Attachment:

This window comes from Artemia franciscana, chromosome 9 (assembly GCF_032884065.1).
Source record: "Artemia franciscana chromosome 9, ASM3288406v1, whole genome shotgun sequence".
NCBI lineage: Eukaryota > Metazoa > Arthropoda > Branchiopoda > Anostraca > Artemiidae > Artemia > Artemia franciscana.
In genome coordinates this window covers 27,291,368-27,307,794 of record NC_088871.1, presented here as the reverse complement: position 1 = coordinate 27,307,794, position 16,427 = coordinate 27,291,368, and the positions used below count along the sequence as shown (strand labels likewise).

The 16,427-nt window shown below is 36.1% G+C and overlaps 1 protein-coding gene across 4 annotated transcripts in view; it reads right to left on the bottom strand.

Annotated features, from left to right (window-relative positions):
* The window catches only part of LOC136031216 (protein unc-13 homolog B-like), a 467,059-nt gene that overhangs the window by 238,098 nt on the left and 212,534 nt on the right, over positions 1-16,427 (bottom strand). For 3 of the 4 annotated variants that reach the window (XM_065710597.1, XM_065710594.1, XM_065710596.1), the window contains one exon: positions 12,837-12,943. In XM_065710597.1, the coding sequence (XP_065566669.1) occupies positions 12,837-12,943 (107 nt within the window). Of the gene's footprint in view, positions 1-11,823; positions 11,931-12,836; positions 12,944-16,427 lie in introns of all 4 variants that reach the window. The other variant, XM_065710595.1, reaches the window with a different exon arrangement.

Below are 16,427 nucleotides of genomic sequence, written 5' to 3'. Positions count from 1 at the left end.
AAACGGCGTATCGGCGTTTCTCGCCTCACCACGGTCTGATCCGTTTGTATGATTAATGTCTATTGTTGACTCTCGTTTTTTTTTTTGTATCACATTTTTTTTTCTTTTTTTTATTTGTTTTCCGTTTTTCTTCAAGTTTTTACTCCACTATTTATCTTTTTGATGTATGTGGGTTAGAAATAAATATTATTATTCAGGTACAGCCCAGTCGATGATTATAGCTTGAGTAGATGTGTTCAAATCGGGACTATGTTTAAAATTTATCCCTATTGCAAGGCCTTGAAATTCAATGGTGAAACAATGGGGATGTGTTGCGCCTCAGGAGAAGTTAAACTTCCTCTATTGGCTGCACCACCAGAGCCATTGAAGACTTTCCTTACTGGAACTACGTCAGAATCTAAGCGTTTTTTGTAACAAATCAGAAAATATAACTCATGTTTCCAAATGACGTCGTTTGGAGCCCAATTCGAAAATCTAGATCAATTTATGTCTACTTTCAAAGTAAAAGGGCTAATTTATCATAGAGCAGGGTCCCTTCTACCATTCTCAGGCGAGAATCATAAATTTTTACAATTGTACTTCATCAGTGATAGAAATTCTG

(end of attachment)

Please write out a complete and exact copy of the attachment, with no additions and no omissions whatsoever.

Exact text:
This window comes from Artemia franciscana, chromosome 9 (assembly GCF_032884065.1).
Source record: "Artemia franciscana chromosome 9, ASM3288406v1, whole genome shotgun sequence".
NCBI lineage: Eukaryota > Metazoa > Arthropoda > Branchiopoda > Anostraca > Artemiidae > Artemia > Artemia franciscana.
In genome coordinates this window covers 27,291,368-27,307,794 of record NC_088871.1, presented here as the reverse complement: position 1 = coordinate 27,307,794, position 16,427 = coordinate 27,291,368, and the positions used below count along the sequence as shown (strand labels likewise).

The 16,427-nt window shown below is 36.1% G+C and overlaps 1 protein-coding gene across 4 annotated transcripts in view; it reads right to left on the bottom strand.

Annotated features, from left to right (window-relative positions):
* The window catches only part of LOC136031216 (protein unc-13 homolog B-like), a 467,059-nt gene that overhangs the window by 238,098 nt on the left and 212,534 nt on the right, over positions 1-16,427 (bottom strand). For 3 of the 4 annotated variants that reach the window (XM_065710597.1, XM_065710594.1, XM_065710596.1), the window contains one exon: positions 12,837-12,943. In XM_065710597.1, the coding sequence (XP_065566669.1) occupies positions 12,837-12,943 (107 nt within the window). Of the gene's footprint in view, positions 1-11,823; positions 11,931-12,836; positions 12,944-16,427 lie in introns of all 4 variants that reach the window. The other variant, XM_065710595.1, reaches the window with a different exon arrangement.

Below are 16,427 nucleotides of genomic sequence, written 5' to 3'. Positions count from 1 at the left end.
AAACGGCGTATCGGCGTTTCTCGCCTCACCACGGTCTGATCCGTTTGTATGATTAATGTCTATTGTTGACTCTCGTTTTTTTTTTTGTATCACATTTTTTTTTCTTTTTTTTATTTGTTTTCCGTTTTTCTTCAAGTTTTTACTCCACTATTTATCTTTTTGATGTATGTGGGTTAGAAATAAATATTATTATTCAGGTACAGCCCAGTCGATGATTATAGCTTGAGTAGATGTGTTCAAATCGGGACTATGTTTAAAATTTATCCCTATTGCAAGGCCTTGAAATTCAATGGTGAAACAATGGGGATGTGTTGCGCCTCAGGAGAAGTTAAACTTCCTCTATTGGCTGCACCACCAGAGCCATTGAAGACTTTCCTTACTGGAACTACGTCAGAATCTAAGCGTTTTTTGTAACAAATCAGAAAATATAACTCATGTTTCCAAATGACGTCGTTTGGAGCCCAATTCGAAAATCTAGATCAATTTATGTCTACTTTCAAAGTAAAAGGGCTAATTTATCATAGAGCAGGGTCCCTTCTACCATTCTCAGGCGAGAATCATAAATTTTTACAATTGTACTTCATCAGTGATAGAAATTCTG